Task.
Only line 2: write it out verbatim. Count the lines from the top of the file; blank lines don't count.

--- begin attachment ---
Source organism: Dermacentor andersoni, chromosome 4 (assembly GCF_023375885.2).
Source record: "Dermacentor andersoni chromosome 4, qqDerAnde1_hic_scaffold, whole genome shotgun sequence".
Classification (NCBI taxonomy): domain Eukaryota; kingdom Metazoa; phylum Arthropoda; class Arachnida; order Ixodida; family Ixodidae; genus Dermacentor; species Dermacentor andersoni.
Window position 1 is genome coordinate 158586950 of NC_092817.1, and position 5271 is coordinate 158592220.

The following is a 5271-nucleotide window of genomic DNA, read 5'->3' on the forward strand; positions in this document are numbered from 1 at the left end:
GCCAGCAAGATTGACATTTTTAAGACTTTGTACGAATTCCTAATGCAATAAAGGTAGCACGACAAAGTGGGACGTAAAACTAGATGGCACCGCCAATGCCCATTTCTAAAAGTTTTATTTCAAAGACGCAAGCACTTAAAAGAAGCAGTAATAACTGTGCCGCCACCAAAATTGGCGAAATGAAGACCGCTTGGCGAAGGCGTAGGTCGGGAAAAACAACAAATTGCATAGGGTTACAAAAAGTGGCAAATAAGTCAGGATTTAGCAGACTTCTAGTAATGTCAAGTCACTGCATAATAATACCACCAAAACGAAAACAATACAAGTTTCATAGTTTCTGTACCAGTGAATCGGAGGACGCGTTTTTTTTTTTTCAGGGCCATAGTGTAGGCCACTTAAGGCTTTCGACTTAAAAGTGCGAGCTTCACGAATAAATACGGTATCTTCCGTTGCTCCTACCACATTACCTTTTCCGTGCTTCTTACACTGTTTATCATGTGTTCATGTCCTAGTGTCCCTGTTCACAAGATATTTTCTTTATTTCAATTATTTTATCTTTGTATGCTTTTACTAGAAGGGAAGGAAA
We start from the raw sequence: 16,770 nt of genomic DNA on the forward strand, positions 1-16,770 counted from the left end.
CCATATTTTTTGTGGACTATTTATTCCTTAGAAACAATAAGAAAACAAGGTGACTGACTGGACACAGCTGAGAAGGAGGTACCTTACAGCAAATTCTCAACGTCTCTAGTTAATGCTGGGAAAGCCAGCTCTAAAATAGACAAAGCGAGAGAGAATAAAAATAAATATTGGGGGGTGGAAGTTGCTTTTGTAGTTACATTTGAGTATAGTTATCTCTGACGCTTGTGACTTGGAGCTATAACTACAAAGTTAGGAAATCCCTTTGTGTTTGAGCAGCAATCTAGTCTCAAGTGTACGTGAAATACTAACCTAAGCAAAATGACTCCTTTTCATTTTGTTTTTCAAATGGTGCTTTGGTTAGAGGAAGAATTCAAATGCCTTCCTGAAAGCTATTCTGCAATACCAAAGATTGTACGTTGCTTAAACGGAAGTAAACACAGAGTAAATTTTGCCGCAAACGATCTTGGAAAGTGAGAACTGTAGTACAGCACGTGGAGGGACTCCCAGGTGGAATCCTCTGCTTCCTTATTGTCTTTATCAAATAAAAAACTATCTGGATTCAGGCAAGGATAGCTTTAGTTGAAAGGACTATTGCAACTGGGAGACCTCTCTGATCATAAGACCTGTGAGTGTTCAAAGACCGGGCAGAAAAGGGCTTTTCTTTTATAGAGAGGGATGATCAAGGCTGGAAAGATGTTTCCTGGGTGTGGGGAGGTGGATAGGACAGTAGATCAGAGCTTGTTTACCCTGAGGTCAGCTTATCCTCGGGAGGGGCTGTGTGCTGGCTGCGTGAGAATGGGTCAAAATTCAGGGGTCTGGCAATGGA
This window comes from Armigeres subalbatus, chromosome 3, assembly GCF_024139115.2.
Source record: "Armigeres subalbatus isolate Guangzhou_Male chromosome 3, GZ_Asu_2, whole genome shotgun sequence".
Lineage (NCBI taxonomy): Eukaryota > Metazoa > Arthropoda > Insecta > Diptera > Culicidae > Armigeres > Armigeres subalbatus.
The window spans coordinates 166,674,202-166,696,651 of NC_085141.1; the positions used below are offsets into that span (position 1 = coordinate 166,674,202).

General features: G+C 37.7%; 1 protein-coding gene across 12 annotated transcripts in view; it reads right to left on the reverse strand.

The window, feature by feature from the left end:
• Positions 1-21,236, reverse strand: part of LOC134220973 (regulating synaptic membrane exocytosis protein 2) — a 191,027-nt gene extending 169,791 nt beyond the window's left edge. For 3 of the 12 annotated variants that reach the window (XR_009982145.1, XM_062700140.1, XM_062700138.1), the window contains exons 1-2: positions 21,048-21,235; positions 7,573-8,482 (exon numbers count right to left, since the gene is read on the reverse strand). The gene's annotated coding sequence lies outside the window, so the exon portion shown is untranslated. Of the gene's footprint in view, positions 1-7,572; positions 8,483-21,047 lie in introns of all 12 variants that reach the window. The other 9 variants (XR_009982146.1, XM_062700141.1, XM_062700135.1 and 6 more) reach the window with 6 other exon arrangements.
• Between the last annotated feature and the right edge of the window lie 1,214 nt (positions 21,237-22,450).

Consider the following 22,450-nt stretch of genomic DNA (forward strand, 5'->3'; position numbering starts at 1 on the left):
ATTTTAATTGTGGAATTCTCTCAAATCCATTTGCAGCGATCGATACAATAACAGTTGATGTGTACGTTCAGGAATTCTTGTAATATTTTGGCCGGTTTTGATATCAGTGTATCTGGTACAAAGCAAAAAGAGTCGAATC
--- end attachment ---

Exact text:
Source record: "Dermacentor andersoni chromosome 4, qqDerAnde1_hic_scaffold, whole genome shotgun sequence".